Being strong is a label often used to describe us Black women. A lot of us know those times when we’ve had to find strength, when we didn’t feel like we have it. Facing racism at work, being under-paid, side-lined and not recognised for our achievements. This often means we’ve acted strong not because we wanted to but because we had to. But this doesn’t mean that us Black women lack the ability to be gentle or show kindness. This has created for me the need to unlearn these messages from British society.
So the social narrative was allowed to continue that Black women never have anything good happening on their lives. That we are not favoured or loved in the same way as white women.
The division within our communities
From within our own communities the assumption of Black women being ‘hard’ has grown over the years. The divisive argument saying that Black women with lighter skin and wavy hair are more beautiful and valuable than a dark skinned black woman with short natural hair. Yes our communities are guilty too of creating an impression that Black women are lacking in femininity.
We’ve acted strong not because we wanted to but because we had to. But this doesn’t mean that us Black women lack the ability to be gentle or show kindness.
I’ve written in the past about my belief that because our women worked like men, were brutalised and raped during slavery and have come from a legacy of struggle, this continued a trend of rough treatment towards us. The belief developed that Black women can tolerate more pain than white women. There’s been an opinion that we don’t need to be given the space to express our softness and vulnerability. This belief has been embedded in the Western world.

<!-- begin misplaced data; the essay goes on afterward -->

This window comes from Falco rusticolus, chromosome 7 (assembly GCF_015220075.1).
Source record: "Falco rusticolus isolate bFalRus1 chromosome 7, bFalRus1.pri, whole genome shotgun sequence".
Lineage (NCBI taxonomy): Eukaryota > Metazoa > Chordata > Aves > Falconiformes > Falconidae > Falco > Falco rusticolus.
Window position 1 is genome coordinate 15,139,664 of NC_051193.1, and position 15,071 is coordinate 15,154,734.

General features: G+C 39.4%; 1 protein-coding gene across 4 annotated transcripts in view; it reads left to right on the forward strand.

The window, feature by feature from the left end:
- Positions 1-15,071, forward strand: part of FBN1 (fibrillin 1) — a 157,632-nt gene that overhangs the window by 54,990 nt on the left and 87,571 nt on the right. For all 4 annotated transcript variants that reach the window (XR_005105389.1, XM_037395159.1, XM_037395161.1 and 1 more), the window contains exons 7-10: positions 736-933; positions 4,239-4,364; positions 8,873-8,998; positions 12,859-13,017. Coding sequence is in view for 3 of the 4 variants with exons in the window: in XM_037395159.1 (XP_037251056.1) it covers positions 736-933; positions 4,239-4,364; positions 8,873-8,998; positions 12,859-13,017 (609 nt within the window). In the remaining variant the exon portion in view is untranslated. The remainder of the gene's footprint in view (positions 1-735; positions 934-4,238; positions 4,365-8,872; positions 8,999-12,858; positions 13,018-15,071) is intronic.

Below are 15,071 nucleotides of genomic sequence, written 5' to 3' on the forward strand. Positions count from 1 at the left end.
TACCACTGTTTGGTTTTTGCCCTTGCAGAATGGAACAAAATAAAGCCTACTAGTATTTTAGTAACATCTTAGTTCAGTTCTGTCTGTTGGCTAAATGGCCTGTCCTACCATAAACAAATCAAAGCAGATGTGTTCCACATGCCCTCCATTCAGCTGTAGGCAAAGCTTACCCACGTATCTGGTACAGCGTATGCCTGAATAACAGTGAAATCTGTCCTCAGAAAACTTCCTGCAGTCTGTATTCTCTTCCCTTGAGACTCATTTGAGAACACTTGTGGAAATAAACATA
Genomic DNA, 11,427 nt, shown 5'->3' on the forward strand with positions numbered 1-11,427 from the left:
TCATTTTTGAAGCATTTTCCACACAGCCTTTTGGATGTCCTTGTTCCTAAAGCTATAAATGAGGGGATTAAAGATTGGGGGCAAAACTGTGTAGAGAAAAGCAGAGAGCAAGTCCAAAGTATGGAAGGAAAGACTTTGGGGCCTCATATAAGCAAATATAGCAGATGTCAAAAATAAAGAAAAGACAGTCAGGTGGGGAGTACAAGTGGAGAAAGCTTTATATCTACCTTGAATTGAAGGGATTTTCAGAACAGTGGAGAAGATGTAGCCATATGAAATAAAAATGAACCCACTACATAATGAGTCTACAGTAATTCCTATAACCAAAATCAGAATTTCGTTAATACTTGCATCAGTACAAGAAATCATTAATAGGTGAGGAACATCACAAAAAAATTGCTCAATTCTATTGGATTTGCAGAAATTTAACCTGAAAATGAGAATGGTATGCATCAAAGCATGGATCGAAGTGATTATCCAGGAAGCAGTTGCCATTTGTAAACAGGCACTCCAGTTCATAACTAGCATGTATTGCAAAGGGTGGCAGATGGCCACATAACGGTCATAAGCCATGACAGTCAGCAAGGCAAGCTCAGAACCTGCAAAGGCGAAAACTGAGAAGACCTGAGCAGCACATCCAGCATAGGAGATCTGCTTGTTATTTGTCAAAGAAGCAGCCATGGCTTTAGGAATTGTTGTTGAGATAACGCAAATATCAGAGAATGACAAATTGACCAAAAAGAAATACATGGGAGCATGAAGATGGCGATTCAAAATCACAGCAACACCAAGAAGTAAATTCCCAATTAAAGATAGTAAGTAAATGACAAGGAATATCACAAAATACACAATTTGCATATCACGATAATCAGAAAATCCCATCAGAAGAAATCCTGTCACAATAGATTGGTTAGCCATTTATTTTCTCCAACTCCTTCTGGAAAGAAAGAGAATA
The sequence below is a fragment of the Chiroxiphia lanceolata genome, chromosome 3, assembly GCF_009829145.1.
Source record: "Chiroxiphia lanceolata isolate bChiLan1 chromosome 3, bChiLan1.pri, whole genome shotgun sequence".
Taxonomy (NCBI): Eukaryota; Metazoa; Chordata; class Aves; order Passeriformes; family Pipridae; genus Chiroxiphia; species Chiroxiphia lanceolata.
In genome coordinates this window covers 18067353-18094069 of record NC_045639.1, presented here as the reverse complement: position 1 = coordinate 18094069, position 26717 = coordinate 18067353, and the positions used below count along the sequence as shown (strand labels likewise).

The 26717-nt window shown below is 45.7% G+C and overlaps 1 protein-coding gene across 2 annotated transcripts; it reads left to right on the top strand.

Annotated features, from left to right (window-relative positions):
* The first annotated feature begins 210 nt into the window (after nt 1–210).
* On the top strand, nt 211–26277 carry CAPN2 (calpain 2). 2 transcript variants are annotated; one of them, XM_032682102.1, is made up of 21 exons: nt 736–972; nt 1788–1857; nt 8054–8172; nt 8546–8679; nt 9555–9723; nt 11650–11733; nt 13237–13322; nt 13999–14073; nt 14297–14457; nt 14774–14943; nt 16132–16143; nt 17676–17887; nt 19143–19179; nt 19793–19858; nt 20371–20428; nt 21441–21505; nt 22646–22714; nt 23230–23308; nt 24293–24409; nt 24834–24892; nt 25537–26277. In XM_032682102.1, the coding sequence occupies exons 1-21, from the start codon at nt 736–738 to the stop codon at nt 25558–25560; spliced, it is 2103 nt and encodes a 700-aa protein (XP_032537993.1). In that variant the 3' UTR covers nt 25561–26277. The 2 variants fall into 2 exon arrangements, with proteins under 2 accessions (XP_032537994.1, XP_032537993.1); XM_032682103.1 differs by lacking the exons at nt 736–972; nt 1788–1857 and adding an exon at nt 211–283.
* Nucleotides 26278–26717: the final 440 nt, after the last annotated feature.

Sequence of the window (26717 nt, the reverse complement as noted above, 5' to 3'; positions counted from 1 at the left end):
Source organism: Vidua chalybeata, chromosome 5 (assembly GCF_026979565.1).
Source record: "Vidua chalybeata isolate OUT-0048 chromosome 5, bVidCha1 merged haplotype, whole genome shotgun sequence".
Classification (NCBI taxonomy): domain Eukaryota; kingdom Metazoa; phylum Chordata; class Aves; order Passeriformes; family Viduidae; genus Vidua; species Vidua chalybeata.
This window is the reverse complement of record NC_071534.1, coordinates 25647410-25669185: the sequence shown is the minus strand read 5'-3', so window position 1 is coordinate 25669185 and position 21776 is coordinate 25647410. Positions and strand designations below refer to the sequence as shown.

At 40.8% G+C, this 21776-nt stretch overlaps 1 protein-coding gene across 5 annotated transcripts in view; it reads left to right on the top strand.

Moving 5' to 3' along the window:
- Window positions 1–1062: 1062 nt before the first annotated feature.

The battle still continues
It feels to me like we’ve been fighting this battle from the day we are born. Fighting to prove we are equal and that our vulnerability exists too. While we continue walking like we know we deserve to be treated better, we’re constantly pushing back the tide of racism that keeps rising.
Our women worked like men, were brutalised and raped during slavery, continuing a trend of rough treatment towards us.
A renewed debate about racism
The recent death of George Floyd and the Black Lives Matter protests created a renewed conversation about race, for mainstream society. We have been having conversations for years. All of a sudden companies and celebrities have been taking the knee and using #BlackLivesMatter. But when the white world decides to switch off, us Black people will still be having these race conversations.
This renewed conversation created a new time and space for Black people to speak openly about racism and the changes we need to see. More tv programmes about Black people are being arranged. Companies are issuing statements to say they ‘stand with us’. Black people as consumers are being recognised. But has the softness and vulnerability Black women been recognised? Is our femininity being recognised too? It’s early days and time will tell, but I hope that we do not wait for the world to treat us with the tenderness we deserve. Above all, I’ll keep hoping that us Black women give ourselves the softness and love that we have always deserved.